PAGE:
Last week I implemented (in Haskell, using lazy ST with each STRef paired with Natural so that I can have Ord) the algorithm presented in this paper:

Images of Julia sets that you can trust

L. H. de Figueiredo, D. Nehab, J. Stolfi, and J. B. Oliveira

Last updated on January 8, 2013 at 10:45am.

Abstract:We present an algorithm for computing images of quadratic Julia sets that can be trusted in the sense that they contain numerical guarantees against sampling artifacts and rounding errors in floating-point arithmetic. We use cell mapping and color propagation in graphs to avoid function iteration and rounding errors. As a result, our algorithm avoids point sampling and can robustly classify entire rectangles in the complex plane as being on either side of the Julia set. The union of the regions that cannot be so classified is guaranteed to contain the Julia set. Our algorithm computes a refinable quadtree decomposition of the complex plane adapted to the Julia set which can be used for rendering and for approximating geometric properties such as the area of the filled Julia set and the fractal dimension of the Julia set.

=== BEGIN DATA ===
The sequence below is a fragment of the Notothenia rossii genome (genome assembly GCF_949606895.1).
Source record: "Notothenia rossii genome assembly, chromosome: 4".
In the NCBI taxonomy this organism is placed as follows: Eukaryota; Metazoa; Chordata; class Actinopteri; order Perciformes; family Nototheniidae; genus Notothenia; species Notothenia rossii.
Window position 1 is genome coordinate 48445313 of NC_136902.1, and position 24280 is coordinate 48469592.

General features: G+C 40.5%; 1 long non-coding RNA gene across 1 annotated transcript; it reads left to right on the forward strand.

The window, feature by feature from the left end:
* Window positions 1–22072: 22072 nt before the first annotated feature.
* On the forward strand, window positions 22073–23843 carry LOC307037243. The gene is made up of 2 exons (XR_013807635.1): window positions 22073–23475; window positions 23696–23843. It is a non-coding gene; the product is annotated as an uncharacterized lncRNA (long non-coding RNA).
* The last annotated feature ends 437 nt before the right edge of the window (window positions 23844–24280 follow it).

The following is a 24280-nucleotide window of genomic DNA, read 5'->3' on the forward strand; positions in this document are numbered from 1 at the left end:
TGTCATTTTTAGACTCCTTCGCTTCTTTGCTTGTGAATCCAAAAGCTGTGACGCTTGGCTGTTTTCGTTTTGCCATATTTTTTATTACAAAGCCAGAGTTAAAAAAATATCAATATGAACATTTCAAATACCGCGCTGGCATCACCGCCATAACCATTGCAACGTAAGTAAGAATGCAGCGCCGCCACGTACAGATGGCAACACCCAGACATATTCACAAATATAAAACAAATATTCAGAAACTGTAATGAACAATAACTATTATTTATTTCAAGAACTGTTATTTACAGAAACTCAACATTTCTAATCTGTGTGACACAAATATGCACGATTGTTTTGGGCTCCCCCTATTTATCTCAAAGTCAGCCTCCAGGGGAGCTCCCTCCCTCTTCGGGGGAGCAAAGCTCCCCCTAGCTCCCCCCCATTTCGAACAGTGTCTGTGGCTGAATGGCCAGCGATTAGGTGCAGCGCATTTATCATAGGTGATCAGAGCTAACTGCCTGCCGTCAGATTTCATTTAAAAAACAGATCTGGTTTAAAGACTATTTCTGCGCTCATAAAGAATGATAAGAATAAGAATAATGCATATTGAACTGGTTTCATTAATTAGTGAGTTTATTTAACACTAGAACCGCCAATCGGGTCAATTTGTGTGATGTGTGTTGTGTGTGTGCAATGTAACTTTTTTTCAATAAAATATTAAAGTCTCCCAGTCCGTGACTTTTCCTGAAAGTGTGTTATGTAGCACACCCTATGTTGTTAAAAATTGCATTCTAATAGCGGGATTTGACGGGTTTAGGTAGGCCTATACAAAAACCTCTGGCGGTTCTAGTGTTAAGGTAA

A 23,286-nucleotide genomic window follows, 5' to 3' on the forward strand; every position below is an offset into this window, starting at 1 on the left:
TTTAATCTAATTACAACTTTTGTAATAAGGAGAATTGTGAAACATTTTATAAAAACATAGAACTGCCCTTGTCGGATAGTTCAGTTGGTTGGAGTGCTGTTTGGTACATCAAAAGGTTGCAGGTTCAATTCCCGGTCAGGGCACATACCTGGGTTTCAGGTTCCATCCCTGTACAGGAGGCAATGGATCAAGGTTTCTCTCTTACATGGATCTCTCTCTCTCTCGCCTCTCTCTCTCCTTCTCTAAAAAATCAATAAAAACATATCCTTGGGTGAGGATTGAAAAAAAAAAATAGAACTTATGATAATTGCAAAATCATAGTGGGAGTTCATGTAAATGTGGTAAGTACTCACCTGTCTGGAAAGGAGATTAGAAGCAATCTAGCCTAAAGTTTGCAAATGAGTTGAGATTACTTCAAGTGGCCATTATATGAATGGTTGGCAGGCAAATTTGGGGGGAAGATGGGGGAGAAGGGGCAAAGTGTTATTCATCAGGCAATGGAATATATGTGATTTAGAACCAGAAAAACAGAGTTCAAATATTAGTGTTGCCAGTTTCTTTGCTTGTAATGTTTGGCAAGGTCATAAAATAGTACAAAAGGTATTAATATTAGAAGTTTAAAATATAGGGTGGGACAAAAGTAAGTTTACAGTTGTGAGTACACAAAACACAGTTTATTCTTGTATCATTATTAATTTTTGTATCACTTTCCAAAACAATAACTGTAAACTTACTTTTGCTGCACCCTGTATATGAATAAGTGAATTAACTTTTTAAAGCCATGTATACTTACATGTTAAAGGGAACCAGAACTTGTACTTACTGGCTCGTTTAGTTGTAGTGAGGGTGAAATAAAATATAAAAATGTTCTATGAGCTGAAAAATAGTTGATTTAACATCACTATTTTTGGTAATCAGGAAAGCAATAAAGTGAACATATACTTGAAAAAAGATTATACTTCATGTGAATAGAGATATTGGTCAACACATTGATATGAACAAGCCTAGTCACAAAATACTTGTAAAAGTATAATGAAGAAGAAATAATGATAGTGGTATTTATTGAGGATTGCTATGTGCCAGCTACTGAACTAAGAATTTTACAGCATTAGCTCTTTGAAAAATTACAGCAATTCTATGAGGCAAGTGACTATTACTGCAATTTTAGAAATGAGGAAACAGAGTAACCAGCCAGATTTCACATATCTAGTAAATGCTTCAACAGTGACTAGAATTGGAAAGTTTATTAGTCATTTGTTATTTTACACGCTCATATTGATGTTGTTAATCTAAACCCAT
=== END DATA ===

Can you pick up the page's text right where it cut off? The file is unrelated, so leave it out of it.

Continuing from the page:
Keywords:Fractals, Julia sets, adaptive refinement, cellular models, cell mapping, computer-assisted proofs

You can find my code in my mandelbrot-graphics repository. I reproduced most of the results, I coloured with black interior, white exterior, red unknown (Julia set is inside the red region), and the quad tree cell boundaries in grey:

The last two examples above show how it fails at parabolic Julia sets.

I also implemented a trustworthy Mandelbrot set, based on the idea that if the neighbourhood of the origin in the Julia is all exterior, then the point cannot be in the Mandelbrot set, and if any interior exists in the Julia set, then the point must be in the Mandelbrot set. Now replace 'point' in those two clauses with "closed 2D square", and use the property of the algorithm in the paper that means the proofs for interiorhood and exteriorhood of the Julia set range over the interval.

It's far too slow to be practical, if pretty pictures were the goal! The red zone of unknown doesn't shrink much with each depth increment.